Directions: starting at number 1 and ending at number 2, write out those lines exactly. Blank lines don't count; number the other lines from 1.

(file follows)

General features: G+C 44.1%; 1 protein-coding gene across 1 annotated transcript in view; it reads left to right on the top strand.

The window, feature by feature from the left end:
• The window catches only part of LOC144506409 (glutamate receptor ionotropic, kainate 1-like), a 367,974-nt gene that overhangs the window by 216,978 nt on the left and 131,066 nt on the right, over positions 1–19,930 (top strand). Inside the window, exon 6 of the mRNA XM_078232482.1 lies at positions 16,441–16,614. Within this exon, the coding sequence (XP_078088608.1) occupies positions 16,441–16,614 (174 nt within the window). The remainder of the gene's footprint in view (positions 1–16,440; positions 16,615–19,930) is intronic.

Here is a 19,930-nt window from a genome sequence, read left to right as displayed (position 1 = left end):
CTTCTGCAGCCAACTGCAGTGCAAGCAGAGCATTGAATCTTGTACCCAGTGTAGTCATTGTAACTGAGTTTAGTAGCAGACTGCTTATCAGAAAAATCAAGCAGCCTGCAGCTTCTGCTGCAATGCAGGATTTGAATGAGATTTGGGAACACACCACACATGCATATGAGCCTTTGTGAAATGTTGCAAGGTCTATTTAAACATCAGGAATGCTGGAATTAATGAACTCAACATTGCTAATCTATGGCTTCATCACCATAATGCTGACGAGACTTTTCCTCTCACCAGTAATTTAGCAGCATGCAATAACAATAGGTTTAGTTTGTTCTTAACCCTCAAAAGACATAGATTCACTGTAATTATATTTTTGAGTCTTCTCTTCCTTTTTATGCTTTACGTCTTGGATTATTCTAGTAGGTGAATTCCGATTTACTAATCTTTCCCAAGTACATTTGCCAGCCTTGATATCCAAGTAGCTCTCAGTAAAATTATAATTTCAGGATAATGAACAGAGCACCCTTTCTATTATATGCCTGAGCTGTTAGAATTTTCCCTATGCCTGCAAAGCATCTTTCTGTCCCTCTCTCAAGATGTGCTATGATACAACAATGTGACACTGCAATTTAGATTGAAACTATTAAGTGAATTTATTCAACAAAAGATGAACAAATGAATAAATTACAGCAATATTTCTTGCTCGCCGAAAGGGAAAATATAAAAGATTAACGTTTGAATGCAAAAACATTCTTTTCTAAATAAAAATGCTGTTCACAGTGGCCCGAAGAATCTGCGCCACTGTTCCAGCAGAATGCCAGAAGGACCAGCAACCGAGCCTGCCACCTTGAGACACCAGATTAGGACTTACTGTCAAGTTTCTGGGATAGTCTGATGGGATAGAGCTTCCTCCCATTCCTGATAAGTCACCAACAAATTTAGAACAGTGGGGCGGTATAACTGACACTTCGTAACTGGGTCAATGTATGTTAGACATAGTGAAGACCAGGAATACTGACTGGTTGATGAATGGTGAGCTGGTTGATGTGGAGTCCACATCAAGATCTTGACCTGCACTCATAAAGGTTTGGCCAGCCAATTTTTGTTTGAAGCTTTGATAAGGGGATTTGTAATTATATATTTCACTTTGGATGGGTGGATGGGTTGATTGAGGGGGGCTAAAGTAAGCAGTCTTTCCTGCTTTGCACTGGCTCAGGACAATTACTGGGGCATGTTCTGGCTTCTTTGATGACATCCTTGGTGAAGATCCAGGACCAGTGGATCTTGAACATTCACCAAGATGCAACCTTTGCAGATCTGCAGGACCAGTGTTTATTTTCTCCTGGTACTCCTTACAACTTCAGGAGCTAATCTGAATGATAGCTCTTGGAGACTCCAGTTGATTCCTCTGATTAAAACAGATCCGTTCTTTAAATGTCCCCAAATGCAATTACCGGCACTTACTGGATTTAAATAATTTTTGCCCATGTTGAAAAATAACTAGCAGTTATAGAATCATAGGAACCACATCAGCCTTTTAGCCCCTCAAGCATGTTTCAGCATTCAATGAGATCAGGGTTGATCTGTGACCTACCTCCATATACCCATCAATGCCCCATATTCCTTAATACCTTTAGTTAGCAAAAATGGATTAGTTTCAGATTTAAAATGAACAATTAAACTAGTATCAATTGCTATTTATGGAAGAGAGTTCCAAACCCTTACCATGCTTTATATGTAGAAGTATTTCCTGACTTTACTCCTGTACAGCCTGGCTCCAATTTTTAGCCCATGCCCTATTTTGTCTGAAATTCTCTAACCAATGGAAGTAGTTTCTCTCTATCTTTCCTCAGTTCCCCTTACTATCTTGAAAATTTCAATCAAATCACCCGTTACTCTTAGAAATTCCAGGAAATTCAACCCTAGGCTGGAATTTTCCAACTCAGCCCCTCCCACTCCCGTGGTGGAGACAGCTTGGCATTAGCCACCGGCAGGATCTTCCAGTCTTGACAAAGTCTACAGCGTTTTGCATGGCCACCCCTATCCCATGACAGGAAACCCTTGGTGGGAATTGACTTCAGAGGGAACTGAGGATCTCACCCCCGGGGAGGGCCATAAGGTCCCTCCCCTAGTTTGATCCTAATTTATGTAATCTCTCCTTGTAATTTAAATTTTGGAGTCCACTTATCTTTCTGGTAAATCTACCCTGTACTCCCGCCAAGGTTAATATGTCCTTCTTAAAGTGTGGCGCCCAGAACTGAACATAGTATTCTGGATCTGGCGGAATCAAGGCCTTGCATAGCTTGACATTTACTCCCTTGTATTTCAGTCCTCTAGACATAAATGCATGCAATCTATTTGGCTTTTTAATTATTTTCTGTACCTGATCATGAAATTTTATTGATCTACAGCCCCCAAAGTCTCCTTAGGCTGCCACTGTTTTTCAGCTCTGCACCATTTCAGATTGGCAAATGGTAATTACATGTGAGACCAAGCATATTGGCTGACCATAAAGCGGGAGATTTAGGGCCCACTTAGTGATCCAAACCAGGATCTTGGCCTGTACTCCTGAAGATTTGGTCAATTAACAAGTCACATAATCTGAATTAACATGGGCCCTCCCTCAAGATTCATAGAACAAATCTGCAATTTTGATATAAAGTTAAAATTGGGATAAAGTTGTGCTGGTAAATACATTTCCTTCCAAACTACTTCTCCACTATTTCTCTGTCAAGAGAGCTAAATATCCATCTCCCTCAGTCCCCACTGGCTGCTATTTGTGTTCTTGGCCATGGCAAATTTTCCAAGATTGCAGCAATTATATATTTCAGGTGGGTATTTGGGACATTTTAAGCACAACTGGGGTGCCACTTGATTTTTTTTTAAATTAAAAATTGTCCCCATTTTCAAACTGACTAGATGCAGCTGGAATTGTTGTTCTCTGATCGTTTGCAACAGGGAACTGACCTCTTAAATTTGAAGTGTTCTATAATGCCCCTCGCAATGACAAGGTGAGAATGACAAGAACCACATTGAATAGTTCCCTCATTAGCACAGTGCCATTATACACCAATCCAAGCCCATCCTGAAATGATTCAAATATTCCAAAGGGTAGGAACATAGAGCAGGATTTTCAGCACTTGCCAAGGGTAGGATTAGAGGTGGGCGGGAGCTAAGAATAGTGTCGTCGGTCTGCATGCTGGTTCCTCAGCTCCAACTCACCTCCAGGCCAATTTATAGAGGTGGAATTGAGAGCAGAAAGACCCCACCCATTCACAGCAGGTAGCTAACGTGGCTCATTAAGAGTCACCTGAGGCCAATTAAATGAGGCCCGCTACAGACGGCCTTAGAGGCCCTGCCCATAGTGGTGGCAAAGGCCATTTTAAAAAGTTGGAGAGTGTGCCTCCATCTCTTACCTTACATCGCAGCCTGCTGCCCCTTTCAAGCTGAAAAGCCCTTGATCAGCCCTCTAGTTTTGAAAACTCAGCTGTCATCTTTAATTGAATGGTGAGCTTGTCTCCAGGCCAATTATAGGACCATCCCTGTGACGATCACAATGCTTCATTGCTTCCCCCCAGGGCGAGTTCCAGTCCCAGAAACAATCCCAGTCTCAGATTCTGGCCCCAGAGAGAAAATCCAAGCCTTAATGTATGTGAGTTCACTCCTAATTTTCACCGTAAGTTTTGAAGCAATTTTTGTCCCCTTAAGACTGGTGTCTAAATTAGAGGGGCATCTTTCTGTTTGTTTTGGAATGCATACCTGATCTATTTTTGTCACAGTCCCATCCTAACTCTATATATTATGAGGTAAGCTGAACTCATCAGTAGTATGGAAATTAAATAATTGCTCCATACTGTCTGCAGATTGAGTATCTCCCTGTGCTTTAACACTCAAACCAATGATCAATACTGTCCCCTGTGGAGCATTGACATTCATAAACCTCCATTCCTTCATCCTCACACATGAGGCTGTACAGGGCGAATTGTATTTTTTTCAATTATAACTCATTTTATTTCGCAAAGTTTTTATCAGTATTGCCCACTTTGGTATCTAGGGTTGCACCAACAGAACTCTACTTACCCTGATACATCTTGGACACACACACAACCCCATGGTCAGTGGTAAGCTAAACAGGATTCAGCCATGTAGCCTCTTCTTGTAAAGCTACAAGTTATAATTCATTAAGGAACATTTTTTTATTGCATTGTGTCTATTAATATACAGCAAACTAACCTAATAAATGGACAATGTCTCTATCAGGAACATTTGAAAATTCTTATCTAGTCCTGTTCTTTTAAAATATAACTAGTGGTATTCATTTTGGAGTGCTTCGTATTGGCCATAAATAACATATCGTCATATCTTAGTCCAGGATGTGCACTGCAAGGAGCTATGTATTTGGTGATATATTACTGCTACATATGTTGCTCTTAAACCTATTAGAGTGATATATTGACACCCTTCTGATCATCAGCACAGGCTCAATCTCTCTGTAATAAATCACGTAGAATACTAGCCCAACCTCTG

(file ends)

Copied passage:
General features: G+C 44.1%; 1 protein-coding gene across 1 annotated transcript in view; it reads left to right on the top strand.

The window, feature by feature from the left end: